How Northrop won contract

At least some of credit in grabbing the U.S. military's $40-billion tanker award is the result of a relationship between one guy at Northrop and one guy at European Aeronautic Defence & Space Co. As reported by the WSJ, Scott Seymour, head of Northrop's aircraft systems unit, and Ralph Crosby Jr., the top U.S. executive for Airbus parent EADS, were not only longtime friends and business associates, but had collaborated on an earlier joint program to sell Northrop-designed unmanned aircraft in Europe. Both apparently had reputations as being unconventional and sometimes impatient, qualities not normally associated with the bureaucratic world of military procurement.

"This was a pretty bold step," Mr. Seymour said of the bid. "Initially, there was certainly a lot of healthy skepticism." Mr. Seymour, 57 years old, coincidentally retired from Northrop on Friday, closing his career on perhaps its highest note.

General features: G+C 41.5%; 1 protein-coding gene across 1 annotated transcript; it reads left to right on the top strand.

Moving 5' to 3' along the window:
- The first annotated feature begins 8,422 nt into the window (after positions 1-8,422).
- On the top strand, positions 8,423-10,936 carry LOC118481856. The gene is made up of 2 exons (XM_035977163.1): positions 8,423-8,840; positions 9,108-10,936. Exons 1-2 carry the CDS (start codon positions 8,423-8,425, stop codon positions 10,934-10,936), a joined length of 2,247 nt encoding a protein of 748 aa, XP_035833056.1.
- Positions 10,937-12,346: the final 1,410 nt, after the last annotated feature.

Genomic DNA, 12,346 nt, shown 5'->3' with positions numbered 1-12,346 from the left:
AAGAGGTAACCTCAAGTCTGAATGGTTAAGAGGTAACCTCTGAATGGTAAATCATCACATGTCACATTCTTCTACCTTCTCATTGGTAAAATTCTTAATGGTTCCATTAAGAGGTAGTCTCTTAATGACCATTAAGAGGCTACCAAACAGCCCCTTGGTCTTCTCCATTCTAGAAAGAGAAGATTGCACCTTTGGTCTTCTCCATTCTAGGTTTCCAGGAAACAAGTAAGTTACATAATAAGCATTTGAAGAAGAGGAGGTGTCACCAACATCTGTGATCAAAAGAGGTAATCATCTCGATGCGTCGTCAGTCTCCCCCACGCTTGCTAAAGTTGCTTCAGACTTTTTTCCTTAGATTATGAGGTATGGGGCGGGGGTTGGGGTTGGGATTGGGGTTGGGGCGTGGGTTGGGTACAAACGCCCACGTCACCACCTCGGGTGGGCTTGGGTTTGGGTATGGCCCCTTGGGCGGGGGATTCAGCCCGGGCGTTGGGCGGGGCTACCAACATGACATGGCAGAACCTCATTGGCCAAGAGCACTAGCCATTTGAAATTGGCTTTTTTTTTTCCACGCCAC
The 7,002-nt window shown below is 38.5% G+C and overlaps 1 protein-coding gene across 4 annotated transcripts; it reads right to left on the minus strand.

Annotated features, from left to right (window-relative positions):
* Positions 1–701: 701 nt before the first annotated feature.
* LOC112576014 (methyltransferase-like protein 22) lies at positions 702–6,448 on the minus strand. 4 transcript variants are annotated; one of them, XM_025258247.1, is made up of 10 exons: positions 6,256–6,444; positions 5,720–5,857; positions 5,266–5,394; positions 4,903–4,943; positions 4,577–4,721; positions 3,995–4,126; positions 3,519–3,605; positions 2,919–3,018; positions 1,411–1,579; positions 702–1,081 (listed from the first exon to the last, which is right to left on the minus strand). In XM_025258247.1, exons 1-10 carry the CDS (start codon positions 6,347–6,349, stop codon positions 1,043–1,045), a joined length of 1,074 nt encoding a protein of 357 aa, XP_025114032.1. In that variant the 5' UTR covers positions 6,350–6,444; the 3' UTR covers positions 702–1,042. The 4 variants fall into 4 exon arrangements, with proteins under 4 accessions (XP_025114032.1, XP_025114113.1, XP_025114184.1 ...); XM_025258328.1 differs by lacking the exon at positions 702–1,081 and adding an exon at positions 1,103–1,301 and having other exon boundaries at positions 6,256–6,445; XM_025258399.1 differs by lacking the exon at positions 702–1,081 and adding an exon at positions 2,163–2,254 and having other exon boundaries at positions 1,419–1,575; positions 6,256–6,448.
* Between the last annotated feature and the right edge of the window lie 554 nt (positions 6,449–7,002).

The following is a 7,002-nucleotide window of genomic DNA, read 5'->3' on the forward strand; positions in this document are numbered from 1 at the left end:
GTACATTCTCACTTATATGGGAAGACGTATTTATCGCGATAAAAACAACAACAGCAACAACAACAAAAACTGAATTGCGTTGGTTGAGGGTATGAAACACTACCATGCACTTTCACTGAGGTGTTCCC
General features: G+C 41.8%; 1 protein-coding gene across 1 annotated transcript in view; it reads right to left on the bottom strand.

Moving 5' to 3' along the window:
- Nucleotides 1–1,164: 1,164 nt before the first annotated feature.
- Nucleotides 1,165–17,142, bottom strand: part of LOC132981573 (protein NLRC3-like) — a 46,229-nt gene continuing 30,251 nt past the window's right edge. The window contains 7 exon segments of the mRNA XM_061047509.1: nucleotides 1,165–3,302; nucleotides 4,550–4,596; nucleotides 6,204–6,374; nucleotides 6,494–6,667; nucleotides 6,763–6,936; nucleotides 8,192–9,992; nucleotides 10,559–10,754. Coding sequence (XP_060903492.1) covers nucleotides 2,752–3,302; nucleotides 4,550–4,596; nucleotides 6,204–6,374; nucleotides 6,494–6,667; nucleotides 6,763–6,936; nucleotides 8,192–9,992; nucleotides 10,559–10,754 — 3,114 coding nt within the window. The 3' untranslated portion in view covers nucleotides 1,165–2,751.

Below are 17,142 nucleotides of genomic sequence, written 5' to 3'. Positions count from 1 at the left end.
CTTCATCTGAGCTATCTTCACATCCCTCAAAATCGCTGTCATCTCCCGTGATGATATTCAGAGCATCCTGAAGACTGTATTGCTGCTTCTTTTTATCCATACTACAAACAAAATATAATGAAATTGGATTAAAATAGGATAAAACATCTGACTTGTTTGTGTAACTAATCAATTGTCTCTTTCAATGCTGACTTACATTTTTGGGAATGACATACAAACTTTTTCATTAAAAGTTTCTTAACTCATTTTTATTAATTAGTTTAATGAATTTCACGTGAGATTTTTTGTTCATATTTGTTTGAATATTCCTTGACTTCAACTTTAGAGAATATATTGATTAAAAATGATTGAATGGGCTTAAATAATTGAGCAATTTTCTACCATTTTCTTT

[CUT]

For Mr. Crosby, 60, a French-speaking West Point graduate, the win is the culmination of his attempt to transform EADS North America into a major Pentagon player. Mr. Crosby sees broad implications for the defense industry because the Pentagon's decision to use a European plane "is a transformational shift in the way that weapons systems are acquired. It's an acknowledgment that globalization is real."

Just to give you an idea of how big a deal this contract is and how much of an upset the Northrop win was Washington Rep. Norm Dicks, one of the biggest Boeing supporters in Congress for obvious reasons, said, "It's just one of the worst things in my whole life. I am just shocked over this." On Wall Street, shares of Northrop are up 4.1 percent this morning.


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Mark Lacter
Mark Lacter created the LA Biz Observed blog in 2006. He posted until the day before his death on Nov. 13, 2013.
 
Mark Lacter, business writer and editor was 59
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